Thursday, February 28, 2013

February 28, 1973

The New York Times the next day, under the headline "Reluctant F.B.I. Gave Aide of Nixon Watergate Files."
L. Patrick Gray 3rd., the acting director of the Federal Bureau of Investigation, said today that he had originally resisted making the bureau's file on the Watergate affair available to the White House, but that he had finally allowed a record of the investigation to be given to a Presidential assistant.

It's Gray's first day of confirmation hearings, and it's an utter disaster for the White House -- and for John Dean, the assistant mentioned above, in particular.

Here's Gray, questioned by Senator Philip Hart:


Senator Hart:  This morning, when I was here, you did discuss with Senator Ervin the newsstory that indicated that, at or about the time of the Republican Convention in Miami, a report, or several FBI reports were shown to an individual who was a potential or did become a grand jury witness. This bears on the Watergate as it had developed up to that point.

You explained that, while you were not in position to say that this had or had not happened, you had asked John Dean in the White House whether the story was correct and that Mr. Dean said to you "I didn't show them to the subject and didn't have them with me." That is a fair summary?

Mr. Gray. That is correct; that is correct, Senator.

Senator Hart. Now, tell me again, help me to understand, why it would be possible that a Bureau file or files would be in the hands of somebody at the Republican Convention.

Mr. Gray. I don't know that I can explain that a Bureau file or files were in the possession of somebody at the Republican Convention, but I can start from ground zero as I did this morning and explain exactly what I had explained to Senator Ervin, which is essentially this: That at the outset of this investigation I resolved that the investigation would be very closely held. There were those contacts between the case agents working the case and the assistant U.S. attorneys who were also working on the case here in the U.S. attorney's office. There were also those contacts in the Federal Bureau of Investigation in the General Investigative Division which had cognizance of this case, with the office of the Assistant Attorney General, Criminal Division, where the information was also closely held.

Then I went on to say that at the very outset, and in accordance with standard FBI operating procedures, there was a memorandum prepared setting forth facts and circumstances of the case as of that date, June 19, 1972, and accompanying that memorandum was a letterhead memorandum, which is a type of writing that we have in the Bureau, and a letter transmitting this memorandum of facts and circumstances, one to the Attorney General, and one to Mr. Haldeman, and I nixed that. I said, "No, we'll not do this."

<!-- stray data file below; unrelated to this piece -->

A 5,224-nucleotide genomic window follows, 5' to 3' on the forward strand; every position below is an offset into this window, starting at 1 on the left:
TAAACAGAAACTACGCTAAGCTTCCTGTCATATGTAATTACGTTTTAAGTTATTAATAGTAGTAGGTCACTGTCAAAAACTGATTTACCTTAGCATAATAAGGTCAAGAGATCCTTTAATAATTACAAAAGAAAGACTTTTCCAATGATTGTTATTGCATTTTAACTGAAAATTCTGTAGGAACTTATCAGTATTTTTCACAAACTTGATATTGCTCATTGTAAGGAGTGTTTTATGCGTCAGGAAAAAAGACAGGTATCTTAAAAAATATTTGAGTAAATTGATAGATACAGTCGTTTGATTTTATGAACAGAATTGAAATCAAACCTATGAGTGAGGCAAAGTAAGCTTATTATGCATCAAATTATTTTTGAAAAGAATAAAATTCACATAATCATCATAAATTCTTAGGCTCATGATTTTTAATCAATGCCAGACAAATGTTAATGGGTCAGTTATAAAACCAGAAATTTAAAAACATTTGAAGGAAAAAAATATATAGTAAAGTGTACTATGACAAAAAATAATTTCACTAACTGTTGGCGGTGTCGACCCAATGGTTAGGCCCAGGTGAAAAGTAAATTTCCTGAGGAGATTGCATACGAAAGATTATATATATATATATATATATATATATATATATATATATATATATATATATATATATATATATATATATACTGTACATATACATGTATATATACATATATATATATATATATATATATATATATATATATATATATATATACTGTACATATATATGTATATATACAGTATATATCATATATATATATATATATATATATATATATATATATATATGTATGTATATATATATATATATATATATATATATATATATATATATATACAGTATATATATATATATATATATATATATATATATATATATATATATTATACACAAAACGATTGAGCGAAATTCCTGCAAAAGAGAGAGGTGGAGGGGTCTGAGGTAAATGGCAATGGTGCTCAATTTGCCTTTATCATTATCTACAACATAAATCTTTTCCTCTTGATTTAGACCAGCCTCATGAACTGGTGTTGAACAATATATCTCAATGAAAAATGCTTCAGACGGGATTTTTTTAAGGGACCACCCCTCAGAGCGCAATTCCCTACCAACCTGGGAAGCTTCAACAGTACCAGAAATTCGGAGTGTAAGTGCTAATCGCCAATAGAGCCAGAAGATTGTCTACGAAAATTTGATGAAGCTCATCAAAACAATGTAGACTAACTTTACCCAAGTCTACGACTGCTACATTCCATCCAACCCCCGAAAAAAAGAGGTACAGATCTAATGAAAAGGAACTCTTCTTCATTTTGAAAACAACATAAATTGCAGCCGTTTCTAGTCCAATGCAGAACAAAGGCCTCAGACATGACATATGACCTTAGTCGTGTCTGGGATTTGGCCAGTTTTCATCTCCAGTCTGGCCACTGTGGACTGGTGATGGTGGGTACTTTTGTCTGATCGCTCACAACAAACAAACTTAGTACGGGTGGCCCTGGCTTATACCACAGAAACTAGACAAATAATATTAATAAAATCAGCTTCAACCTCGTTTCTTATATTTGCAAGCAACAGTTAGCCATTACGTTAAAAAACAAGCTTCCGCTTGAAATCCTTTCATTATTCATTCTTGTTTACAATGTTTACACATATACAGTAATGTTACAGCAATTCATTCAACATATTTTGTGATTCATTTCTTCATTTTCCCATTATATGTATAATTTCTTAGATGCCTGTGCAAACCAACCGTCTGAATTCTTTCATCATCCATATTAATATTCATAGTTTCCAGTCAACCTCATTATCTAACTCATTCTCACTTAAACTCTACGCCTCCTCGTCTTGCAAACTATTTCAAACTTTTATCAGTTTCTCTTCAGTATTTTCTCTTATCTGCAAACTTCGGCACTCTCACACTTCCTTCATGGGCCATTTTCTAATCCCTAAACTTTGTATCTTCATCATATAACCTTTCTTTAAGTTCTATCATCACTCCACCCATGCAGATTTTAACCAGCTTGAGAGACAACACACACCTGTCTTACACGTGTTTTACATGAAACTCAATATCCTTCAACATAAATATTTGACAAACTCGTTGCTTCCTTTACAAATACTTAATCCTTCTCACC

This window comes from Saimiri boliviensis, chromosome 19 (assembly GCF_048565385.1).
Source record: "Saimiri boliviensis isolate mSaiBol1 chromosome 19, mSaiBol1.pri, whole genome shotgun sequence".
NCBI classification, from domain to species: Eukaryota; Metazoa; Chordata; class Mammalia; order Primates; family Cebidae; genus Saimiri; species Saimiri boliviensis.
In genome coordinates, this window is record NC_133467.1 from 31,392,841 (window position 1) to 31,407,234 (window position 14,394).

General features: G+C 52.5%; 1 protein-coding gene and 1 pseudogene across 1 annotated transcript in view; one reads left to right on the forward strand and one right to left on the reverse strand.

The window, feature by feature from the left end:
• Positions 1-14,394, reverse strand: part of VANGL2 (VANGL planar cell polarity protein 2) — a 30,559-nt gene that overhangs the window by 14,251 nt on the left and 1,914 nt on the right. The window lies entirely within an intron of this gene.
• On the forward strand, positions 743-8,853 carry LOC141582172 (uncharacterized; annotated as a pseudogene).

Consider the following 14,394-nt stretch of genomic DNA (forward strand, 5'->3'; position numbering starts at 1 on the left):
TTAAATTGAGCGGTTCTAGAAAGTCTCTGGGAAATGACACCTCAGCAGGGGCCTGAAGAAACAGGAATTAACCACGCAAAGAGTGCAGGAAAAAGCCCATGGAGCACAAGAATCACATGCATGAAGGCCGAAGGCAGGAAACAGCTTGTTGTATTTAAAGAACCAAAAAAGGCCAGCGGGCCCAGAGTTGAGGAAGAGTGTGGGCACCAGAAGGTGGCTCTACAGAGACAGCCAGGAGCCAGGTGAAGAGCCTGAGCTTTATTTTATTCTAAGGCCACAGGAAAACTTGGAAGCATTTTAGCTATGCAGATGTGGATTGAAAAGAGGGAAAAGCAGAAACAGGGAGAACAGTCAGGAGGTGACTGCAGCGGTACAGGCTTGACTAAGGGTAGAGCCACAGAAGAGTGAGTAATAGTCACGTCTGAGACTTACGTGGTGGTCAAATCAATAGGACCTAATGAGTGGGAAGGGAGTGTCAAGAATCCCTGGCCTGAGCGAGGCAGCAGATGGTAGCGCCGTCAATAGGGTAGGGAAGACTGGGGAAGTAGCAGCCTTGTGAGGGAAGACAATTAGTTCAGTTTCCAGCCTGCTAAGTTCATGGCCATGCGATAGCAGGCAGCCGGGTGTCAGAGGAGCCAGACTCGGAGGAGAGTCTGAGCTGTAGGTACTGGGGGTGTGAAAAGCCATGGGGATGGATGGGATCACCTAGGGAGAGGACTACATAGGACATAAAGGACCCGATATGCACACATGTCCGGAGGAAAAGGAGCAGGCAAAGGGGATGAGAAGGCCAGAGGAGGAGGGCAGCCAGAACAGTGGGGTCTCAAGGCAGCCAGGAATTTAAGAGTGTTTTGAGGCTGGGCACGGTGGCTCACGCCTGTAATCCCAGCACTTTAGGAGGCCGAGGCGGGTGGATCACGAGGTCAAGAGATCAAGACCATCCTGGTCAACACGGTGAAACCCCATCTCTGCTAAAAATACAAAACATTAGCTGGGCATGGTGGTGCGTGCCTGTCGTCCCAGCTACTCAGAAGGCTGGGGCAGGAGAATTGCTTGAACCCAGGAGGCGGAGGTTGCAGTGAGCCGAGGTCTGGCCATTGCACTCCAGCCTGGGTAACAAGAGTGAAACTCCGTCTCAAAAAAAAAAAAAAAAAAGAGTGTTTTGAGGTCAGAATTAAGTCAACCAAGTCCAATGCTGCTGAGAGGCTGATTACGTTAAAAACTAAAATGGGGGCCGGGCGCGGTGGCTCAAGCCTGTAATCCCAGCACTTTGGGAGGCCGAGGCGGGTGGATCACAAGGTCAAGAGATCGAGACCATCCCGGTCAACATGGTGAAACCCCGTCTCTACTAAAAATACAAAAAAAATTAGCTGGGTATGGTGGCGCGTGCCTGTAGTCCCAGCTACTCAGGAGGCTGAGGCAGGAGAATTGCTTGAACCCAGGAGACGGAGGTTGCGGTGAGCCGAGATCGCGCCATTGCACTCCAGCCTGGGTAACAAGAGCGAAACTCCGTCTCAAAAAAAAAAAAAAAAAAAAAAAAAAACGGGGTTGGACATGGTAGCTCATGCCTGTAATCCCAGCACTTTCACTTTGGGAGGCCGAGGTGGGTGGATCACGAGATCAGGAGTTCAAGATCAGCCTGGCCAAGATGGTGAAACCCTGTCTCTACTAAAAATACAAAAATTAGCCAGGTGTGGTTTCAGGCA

Then I went on to say that over the ensuing days there were reports dehvered to Mr. Petersen, interviews, you know, our FD-302's, our raw interview forms, and our teletypes, and I went on to say I would put a listing of these deliveries and the dates of delivery into the record as an exhibit.

Then I went on to say that on the 19th of July, it was requested by Mr. Dean, acting in his capacity as Counsel to the President of the United States, and in discharge of his responsibility, to inquire into the involvement of White House people on the staflF of the President in this matter and make a recommendation to the President, and that he wanted a full report in writing.

I then asked for an opinion of our Office of Legal Counsel, and the opinion came back that at our own initiative we had no duty to furnish such a report, but that the request of the head of the executive branch of the Government was certainly an entirely different matter.

Then, on the following day I ordered that a letterhead memorandum summarizing the investigation to date be prepared, and be sent to the Attorney General. I have every reason to believe, and I must assume, that in the normal course of events, although I cannot testify under oath as a fact, that this letterhead memorandum was delivered to Mr. Dean. I believe it may have been but I cannot testify as to the fact under oath that it was, because I don't know.

Then, following that, Mr. Dean made a request to me that I provide him with copies of our FD-302's, our interview reports, our teletypes, and those documents that had been made available to me in order to assist him in the performance of his duties, and I did.


Up to this point, the cover-up had been springing holes, but now, suddenly, the cover-up itself was headline news. And not only the cover-up, but the man who was the chief operative, John Dean. Dean was no household name; the Times story doesn't get around to identifying the "Aide of Nixon" by name until the 14th paragraph, well into the jump of the (page one) story.

Gray also offers Senators access to all FBI Watergate files. He tells them that he had discussed Watergate with Dean, and with Ehrlichman "on maybe a half dozen occasions." And more. Gray tells the Senators: "At the request of Mr. John W. Dean, Legal Counsel to the President, he, Dean, sat in on all interviews conducted with White House personnel."

That's all on the first day of Gray's confirmation hearings.


  1. Wasn't Patrick Gray the guy who turned out to be Deep Throat? If so, why wouldn't they have mentioned that?

    just curious ...

    1. Nope. It was Mark Felt. One of Gray's underlings who was passed over for the job.

    2. Thanks for the correction. I knew it was a secondary FBI guy, but couldn't remember the name. Have you seen the three-video documentary on Watergate, with interviews with all the major players? It's an awesome documentary!


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